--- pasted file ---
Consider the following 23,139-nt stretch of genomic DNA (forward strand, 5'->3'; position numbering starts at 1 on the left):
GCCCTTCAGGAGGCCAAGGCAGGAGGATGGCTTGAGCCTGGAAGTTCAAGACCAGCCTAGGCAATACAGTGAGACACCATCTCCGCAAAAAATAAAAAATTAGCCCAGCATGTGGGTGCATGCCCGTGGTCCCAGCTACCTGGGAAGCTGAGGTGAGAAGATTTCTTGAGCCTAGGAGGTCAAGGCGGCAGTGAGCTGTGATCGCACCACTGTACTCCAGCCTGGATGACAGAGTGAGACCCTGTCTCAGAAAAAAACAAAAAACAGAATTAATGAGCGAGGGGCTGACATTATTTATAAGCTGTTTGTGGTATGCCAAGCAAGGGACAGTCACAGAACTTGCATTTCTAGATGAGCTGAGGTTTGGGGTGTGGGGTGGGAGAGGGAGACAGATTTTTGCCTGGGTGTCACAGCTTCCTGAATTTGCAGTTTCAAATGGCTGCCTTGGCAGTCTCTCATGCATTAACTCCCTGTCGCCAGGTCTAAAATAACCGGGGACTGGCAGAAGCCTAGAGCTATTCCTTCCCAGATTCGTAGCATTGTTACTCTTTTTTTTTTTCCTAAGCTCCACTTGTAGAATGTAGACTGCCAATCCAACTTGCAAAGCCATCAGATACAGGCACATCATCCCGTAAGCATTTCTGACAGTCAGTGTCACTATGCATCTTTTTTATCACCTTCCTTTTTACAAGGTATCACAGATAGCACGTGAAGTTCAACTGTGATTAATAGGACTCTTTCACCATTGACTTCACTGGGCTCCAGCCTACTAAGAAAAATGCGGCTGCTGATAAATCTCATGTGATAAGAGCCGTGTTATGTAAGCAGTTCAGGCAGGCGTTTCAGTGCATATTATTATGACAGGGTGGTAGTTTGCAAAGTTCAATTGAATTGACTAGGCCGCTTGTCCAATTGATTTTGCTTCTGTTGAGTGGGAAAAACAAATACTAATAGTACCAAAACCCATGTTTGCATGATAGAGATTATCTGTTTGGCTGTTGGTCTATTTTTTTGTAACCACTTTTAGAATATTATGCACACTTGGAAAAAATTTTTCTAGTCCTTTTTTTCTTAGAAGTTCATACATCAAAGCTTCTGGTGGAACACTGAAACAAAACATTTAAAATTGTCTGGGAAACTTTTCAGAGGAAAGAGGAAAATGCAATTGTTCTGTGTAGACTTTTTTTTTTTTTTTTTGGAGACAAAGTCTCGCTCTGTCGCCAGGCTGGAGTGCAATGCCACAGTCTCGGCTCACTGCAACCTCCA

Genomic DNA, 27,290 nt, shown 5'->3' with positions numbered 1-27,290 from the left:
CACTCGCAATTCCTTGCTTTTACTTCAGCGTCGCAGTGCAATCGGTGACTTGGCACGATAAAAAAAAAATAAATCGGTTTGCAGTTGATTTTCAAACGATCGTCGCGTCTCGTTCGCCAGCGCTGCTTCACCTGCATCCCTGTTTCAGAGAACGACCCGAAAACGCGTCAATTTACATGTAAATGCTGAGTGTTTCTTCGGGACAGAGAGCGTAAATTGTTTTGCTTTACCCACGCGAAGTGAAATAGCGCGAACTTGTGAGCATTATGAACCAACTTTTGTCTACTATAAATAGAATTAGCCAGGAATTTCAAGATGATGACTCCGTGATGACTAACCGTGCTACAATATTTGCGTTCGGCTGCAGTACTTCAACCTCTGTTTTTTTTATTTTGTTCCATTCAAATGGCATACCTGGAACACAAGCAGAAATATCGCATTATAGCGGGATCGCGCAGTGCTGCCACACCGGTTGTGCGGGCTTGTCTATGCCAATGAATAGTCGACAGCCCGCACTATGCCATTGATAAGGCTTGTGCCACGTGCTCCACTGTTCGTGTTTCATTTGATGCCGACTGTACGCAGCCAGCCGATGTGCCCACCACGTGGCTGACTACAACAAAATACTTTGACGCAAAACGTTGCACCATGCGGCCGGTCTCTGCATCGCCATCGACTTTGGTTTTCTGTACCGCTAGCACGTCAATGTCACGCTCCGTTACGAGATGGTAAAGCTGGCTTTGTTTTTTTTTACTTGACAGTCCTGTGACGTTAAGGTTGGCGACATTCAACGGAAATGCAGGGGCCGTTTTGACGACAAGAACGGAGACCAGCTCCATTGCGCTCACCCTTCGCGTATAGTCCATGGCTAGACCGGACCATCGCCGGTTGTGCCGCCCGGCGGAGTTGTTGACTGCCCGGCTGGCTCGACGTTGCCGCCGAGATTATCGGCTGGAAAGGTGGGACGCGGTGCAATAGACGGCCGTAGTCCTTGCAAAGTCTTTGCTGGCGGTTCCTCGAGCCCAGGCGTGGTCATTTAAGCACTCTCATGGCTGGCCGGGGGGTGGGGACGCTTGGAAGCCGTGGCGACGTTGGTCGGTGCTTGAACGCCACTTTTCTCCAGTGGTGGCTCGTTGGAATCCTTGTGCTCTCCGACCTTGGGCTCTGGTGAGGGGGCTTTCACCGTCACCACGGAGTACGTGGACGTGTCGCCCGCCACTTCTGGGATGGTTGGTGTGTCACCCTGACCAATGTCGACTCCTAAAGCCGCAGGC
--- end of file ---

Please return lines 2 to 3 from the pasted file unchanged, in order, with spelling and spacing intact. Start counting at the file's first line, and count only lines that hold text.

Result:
GCCCTTCAGGAGGCCAAGGCAGGAGGATGGCTTGAGCCTGGAAGTTCAAGACCAGCCTAGGCAATACAGTGAGACACCATCTCCGCAAAAAATAAAAAATTAGCCCAGCATGTGGGTGCATGCCCGTGGTCCCAGCTACCTGGGAAGCTGAGGTGAGAAGATTTCTTGAGCCTAGGAGGTCAAGGCGGCAGTGAGCTGTGATCGCACCACTGTACTCCAGCCTGGATGACAGAGTGAGACCCTGTCTCAGAAAAAAACAAAAAACAGAATTAATGAGCGAGGGGCTGACATTATTTATAAGCTGTTTGTGGTATGCCAAGCAAGGGACAGTCACAGAACTTGCATTTCTAGATGAGCTGAGGTTTGGGGTGTGGGGTGGGAGAGGGAGACAGATTTTTGCCTGGGTGTCACAGCTTCCTGAATTTGCAGTTTCAAATGGCTGCCTTGGCAGTCTCTCATGCATTAACTCCCTGTCGCCAGGTCTAAAATAACCGGGGACTGGCAGAAGCCTAGAGCTATTCCTTCCCAGATTCGTAGCATTGTTACTCTTTTTTTTTTTCCTAAGCTCCACTTGTAGAATGTAGACTGCCAATCCAACTTGCAAAGCCATCAGATACAGGCACATCATCCCGTAAGCATTTCTGACAGTCAGTGTCACTATGCATCTTTTTTATCACCTTCCTTTTTACAAGGTATCACAGATAGCACGTGAAGTTCAACTGTGATTAATAGGACTCTTTCACCATTGACTTCACTGGGCTCCAGCCTACTAAGAAAAATGCGGCTGCTGATAAATCTCATGTGATAAGAGCCGTGTTATGTAAGCAGTTCAGGCAGGCGTTTCAGTGCATATTATTATGACAGGGTGGTAGTTTGCAAAGTTCAATTGAATTGACTAGGCCGCTTGTCCAATTGATTTTGCTTCTGTTGAGTGGGAAAAACAAATACTAATAGTACCAAAACCCATGTTTGCATGATAGAGATTATCTGTTTGGCTGTTGGTCTATTTTTTTGTAACCACTTTTAGAATATTATGCACACTTGGAAAAAATTTTTCTAGTCCTTTTTTTCTTAGAAGTTCATACATCAAAGCTTCTGGTGGAACACTGAAACAAAACATTTAAAATTGTCTGGGAAACTTTTCAGAGGAAAGAGGAAAATGCAATTGTTCTGTGTAGACTTTTTTTTTTTTTTTTTGGAGACAAAGTCTCGCTCTGTCGCCAGGCTGGAGTGCAATGCCACAGTCTCGGCTCACTGCAACCTCCA

Genomic DNA, 27,290 nt, shown 5'->3' with positions numbered 1-27,290 from the left: